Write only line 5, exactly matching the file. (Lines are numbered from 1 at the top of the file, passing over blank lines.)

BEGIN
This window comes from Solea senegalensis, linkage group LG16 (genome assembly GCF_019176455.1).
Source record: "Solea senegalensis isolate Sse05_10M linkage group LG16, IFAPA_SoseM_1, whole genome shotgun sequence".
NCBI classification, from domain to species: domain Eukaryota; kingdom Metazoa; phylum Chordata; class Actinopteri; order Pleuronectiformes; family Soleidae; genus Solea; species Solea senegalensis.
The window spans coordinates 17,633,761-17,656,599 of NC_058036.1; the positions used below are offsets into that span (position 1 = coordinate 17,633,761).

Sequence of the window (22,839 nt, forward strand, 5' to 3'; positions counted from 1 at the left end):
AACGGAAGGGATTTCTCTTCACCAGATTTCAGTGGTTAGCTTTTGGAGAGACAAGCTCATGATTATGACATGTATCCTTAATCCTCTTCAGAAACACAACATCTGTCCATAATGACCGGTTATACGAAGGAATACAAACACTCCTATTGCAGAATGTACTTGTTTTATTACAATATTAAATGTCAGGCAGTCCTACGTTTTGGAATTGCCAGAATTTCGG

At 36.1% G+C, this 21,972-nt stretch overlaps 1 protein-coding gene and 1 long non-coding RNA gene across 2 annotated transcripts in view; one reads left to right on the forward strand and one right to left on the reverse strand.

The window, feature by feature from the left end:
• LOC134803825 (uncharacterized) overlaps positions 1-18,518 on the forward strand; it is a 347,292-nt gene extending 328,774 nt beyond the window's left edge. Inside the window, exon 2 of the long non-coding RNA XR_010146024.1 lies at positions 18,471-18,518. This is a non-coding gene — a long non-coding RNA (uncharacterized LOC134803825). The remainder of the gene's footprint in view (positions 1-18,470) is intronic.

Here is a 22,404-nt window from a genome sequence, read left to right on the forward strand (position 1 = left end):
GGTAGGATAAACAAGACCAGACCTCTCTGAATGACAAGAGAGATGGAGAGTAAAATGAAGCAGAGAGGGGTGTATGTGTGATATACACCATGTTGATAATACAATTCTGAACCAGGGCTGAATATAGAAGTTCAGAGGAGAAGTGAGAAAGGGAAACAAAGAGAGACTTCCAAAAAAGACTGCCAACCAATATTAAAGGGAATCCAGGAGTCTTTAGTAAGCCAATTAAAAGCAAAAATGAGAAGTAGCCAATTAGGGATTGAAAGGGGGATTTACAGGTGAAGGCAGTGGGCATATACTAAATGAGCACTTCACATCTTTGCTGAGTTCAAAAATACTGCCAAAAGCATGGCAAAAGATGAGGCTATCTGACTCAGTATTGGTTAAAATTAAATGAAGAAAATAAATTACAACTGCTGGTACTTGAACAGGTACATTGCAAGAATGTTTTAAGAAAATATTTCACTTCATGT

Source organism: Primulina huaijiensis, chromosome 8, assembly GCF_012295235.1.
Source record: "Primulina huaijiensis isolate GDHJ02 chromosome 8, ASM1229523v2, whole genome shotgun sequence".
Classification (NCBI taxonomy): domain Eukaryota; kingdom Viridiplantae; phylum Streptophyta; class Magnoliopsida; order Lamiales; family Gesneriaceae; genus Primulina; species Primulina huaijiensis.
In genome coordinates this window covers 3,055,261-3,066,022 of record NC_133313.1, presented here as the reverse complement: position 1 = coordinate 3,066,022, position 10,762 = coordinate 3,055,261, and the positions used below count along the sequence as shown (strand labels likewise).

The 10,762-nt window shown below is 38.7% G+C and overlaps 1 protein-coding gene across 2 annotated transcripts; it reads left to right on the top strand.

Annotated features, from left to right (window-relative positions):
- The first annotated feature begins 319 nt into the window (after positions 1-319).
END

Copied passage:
Sequence of the window (22,839 nt, forward strand, 5' to 3'; positions counted from 1 at the left end):